A couple of weeks ago, Mark Waid announced that he will be launching his new webcomic imprint, Thrillbent, on May 1 with his first webcomic series, Insufferable. Frequently, announcements of new webcomics are understated affairs and don’t generate much buzz. Occasionally, a known webcomic creator will launch a new series that his/her existing fans get excited about, but hardly rarely does that garner much attention outside that select group. Waid’s announcement, though, was different. It was made at a significant convention, and roused much of the mainstream comic media press to do a double-take at webcomics.
Waid has been in the comics industry for about a quarter century now, starting writing articles for Fantagraphics’ Amazing Heroes fanzine. He’s worked at both Marvel and DC, having well-respected and fondly remembered runs on several titles including: Flash, Legion of Super-Heroes, Captain America and Fantastic Four. His Kingdom Come has been a stalwart seller in the graphic novel sections or book stores and comic shops since it came out in 1996.
But Waid is also no stranger to the independent market either. He was one of the founders of Gorilla Comics in 2000 and worked for CrossGen Comics for several years after that. More recently, he had a multi-year tenure as Boom! Studio’s chief creative officer.
Waid is an interesting figure in comics in that he’s generally very well-respected as a writer. He regularly turns out excellent work and, though he’s received some criticism for his editing from time to time, his writing is frequently regarded as top-notch. But where Waid tends to receive the most criticism is with his comments and actions out of the pages of his comics.
Scott Kurtz, of PvP, recently relayed an incident immediately following Waid’s keynote speech at the Harvey Awards a couple years ago in which he was accosted, before he could make it back to his seat, by a very angry listener who took issue with what Waid had to say. The Beat’s report of the incident at the time called it a “heated exchange.” He’s infuriated others over the years with other things he’s said but, to his credit, he’s owned the image that he’s created and even took to wearing a t-shirt emblazoned with “Mark Waid is Evil” when he was promoting his Irredeemable book.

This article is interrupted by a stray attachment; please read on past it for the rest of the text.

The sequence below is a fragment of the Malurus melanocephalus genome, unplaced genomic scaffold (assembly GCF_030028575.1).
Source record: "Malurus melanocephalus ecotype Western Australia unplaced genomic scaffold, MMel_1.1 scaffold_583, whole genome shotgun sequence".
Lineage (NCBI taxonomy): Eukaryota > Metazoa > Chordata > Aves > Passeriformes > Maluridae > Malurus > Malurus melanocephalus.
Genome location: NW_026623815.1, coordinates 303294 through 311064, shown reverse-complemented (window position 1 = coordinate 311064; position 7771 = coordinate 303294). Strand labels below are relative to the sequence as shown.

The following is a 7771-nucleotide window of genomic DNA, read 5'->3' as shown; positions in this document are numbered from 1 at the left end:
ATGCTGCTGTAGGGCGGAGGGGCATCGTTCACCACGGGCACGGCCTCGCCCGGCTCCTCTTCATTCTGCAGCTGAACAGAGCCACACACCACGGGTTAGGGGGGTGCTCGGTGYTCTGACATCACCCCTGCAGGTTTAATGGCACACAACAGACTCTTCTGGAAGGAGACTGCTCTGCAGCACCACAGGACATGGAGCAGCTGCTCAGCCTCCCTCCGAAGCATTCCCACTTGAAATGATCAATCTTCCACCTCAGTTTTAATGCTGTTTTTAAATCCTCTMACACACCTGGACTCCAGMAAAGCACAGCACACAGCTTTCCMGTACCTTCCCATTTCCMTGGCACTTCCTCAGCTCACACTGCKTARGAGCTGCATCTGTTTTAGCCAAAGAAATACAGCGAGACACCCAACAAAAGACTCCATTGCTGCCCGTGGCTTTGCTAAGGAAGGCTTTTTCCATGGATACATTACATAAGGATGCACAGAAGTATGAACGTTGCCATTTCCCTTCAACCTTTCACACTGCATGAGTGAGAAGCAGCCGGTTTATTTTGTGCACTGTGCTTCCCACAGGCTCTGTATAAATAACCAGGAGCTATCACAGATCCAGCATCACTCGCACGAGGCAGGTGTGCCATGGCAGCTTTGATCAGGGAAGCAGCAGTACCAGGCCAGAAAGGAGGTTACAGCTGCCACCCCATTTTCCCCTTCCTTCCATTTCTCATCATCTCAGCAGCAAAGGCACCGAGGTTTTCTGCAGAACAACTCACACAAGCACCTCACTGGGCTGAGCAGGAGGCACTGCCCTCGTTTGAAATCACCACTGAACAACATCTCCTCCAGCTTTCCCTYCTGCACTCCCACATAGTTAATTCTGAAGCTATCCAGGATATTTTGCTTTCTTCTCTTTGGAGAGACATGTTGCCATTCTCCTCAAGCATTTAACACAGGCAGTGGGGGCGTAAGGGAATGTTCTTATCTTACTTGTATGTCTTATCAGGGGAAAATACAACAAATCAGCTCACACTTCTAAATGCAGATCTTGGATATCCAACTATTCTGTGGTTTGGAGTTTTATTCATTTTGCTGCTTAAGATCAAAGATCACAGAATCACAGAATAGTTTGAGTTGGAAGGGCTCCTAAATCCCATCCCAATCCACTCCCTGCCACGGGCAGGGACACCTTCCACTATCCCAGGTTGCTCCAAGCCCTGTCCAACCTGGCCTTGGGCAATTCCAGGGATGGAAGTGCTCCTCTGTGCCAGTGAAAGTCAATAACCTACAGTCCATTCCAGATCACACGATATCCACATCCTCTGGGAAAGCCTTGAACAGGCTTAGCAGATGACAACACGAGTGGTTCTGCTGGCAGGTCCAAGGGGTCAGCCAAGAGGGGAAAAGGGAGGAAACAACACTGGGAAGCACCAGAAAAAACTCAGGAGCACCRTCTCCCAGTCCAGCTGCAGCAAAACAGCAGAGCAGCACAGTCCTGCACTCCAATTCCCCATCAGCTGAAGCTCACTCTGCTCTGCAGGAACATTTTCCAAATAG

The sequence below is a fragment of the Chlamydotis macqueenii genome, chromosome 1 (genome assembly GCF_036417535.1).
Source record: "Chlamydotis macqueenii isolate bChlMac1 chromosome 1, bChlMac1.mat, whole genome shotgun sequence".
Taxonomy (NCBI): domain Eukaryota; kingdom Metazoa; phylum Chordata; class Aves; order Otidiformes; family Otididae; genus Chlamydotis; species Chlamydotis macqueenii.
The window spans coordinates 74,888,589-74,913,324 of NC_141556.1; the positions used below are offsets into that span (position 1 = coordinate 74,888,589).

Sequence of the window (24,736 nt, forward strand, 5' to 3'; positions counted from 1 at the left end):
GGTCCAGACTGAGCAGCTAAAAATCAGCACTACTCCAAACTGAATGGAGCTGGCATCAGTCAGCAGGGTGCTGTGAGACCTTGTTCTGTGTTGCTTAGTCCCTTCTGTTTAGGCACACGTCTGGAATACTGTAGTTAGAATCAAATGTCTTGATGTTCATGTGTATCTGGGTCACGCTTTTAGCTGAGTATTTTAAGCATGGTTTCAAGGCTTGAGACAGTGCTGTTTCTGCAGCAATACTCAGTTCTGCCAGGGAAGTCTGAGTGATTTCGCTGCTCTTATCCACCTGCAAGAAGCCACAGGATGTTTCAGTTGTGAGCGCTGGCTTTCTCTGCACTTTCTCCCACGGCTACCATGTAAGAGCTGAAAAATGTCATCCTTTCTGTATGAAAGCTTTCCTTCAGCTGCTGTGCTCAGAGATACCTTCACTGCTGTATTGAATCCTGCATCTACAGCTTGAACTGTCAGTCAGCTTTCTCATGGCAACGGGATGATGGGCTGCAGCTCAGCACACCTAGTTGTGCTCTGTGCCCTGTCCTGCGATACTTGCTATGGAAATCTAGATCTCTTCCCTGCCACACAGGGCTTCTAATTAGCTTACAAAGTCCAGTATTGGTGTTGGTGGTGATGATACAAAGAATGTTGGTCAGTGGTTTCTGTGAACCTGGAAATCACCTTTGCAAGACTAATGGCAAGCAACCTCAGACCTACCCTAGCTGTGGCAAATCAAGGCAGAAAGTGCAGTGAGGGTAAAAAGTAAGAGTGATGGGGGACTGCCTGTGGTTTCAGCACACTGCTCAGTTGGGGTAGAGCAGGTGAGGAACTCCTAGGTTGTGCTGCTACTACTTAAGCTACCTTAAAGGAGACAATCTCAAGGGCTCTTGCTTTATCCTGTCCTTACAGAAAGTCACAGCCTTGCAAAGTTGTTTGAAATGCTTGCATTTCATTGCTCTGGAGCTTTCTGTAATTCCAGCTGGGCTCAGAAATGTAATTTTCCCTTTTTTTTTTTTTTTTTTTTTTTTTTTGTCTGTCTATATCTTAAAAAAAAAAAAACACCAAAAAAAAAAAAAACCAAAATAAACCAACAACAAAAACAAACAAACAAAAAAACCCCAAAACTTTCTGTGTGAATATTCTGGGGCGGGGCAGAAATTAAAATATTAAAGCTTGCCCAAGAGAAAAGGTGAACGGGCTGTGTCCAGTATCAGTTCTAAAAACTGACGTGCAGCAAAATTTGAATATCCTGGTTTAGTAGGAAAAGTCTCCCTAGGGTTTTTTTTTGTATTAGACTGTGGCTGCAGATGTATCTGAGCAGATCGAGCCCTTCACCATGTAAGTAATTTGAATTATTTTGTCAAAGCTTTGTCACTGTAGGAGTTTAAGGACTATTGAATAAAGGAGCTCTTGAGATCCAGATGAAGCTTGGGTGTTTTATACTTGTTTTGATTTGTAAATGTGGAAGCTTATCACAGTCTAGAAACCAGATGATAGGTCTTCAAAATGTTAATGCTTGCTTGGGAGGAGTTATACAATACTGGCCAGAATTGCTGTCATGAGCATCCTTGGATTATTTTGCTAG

All of which is to say that Waid’s name is well-known in “traditional” comic circles. And in case it wasn’t obvious what this meant when Waid announced that he was jumping into webcomics, Kurtz expressly told everyone last week:
This is something I’ve been warning my friends in webcomics about for a while now. That eventually, someone famous from the comic book industry would figure out that they should try what we’ve been doing for the last fifteen years or so, and would follow suit... if Mark can make Thrillbent stick then everything changes. Everyone up to this point has been too scared to follow us... And if Mark Waid makes Thrillbent work, they’re coming very soon.
What’s especially interesting here is that Waid is doing things very openly. Because he’s been in pamphlet comics, he doesn’t have quite the familiarity with or connections in webcomics that others might. So he’s essentially re-learning what, as Kurtz says, other people figured out years ago. And Waid’s re-learning those things in a very public way, thereby teaching others who might be interested.
In a CBR interview, Waid credited D.J. Coffman for providing some early help with basic web templates that he just hadn’t figured out yet. On his blog, Waid noted that he didn’t figure out how to pace a webcomic until he had gotten to the end of chapter three of Insufferable. That’s an issue I mentioned realizing on my blog back in 2007, and I don’t even write comics!
I don’t say that to mock Waid or anything he might be ignorant about. I point it out to highlight that he’s going through a discovery process like many people looking at webcomics before him have. But Waid’s name carries considerably more weight to it and draws much more attention than Kurtz, Coffman or myself. Which means that Waid’s learnings, while generally not wholly original so far, are being shared with a much broader audience.
Kurtz said that if Waid’s new project takes off, they’ll be coming very soon. He was speaking to current and future webcomic creators about their competition, but it could also be applied to a new audience as well!